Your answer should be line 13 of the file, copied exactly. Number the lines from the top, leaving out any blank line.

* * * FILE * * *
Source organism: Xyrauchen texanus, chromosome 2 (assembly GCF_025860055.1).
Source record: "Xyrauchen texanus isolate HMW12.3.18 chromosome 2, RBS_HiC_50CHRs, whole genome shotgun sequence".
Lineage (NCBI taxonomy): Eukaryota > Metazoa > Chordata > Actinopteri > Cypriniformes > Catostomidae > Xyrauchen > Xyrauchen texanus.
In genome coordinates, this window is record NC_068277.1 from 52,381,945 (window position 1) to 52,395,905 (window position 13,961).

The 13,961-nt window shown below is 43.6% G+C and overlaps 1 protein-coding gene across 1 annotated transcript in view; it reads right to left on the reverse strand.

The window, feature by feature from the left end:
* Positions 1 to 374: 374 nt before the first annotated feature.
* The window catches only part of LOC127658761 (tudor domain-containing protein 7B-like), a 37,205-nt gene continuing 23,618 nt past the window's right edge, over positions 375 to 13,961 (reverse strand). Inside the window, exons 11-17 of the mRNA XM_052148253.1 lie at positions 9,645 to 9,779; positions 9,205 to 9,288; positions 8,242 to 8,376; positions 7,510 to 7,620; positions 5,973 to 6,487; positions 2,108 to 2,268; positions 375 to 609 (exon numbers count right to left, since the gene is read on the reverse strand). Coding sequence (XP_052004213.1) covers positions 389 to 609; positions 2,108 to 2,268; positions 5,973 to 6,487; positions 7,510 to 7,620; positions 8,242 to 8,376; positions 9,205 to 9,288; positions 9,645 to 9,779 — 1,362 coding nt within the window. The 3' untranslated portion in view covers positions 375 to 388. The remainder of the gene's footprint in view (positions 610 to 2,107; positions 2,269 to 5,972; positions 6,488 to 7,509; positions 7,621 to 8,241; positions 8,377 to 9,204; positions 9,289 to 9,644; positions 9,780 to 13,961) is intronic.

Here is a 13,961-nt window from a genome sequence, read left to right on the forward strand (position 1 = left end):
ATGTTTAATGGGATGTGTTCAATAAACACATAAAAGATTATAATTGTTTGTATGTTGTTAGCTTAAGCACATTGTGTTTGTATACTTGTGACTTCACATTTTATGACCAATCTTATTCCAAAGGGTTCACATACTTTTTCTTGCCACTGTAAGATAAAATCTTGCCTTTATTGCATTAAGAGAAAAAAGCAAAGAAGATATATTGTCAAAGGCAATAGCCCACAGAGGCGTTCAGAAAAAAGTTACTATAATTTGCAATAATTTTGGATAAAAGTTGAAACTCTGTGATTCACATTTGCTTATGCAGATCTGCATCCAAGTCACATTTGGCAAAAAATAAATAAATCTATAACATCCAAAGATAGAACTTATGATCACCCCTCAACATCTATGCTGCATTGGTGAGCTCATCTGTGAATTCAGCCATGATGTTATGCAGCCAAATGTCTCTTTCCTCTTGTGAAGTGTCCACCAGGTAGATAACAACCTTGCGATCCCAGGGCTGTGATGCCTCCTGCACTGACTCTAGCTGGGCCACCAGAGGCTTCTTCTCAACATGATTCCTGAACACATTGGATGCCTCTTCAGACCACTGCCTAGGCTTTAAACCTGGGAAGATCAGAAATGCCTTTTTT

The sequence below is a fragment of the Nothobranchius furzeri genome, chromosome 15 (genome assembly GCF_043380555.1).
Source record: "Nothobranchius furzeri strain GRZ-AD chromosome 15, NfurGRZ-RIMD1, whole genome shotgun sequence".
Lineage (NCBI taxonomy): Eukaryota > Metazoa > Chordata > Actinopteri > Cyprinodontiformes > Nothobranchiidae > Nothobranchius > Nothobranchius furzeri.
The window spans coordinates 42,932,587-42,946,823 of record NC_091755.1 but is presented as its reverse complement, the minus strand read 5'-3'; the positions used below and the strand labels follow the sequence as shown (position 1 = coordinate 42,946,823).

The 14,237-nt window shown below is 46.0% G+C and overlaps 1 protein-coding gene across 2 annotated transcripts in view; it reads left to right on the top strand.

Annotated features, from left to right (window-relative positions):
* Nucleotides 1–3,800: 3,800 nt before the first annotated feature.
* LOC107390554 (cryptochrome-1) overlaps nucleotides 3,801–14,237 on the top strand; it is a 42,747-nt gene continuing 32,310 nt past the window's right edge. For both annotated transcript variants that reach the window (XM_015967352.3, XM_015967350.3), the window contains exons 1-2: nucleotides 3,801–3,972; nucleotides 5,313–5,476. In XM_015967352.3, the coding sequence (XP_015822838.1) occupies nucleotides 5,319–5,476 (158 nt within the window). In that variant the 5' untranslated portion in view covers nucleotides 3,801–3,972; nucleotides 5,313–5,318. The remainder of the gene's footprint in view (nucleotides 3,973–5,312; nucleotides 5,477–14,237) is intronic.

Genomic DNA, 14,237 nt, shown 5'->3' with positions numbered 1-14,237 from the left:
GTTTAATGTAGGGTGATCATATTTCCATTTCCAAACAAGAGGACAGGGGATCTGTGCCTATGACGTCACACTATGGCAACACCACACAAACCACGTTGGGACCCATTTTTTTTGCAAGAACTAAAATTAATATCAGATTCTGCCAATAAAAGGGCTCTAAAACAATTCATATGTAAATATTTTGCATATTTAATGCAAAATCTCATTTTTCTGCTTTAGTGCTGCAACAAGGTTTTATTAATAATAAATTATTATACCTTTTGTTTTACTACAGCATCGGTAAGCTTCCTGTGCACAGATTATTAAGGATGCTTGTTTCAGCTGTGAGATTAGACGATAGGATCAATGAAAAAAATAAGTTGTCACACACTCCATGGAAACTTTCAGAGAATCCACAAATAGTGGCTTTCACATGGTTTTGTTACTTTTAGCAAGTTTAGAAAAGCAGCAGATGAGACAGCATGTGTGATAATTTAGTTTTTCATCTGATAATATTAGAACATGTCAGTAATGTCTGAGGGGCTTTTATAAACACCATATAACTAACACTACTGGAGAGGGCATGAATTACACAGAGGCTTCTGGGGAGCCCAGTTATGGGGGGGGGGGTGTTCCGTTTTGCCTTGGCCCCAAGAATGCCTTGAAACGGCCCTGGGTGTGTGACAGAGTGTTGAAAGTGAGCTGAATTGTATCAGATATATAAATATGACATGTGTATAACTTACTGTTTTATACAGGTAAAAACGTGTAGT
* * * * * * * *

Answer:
Lineage (NCBI taxonomy): Eukaryota > Metazoa > Chordata > Actinopteri > Cyprinodontiformes > Nothobranchiidae > Nothobranchius > Nothobranchius furzeri.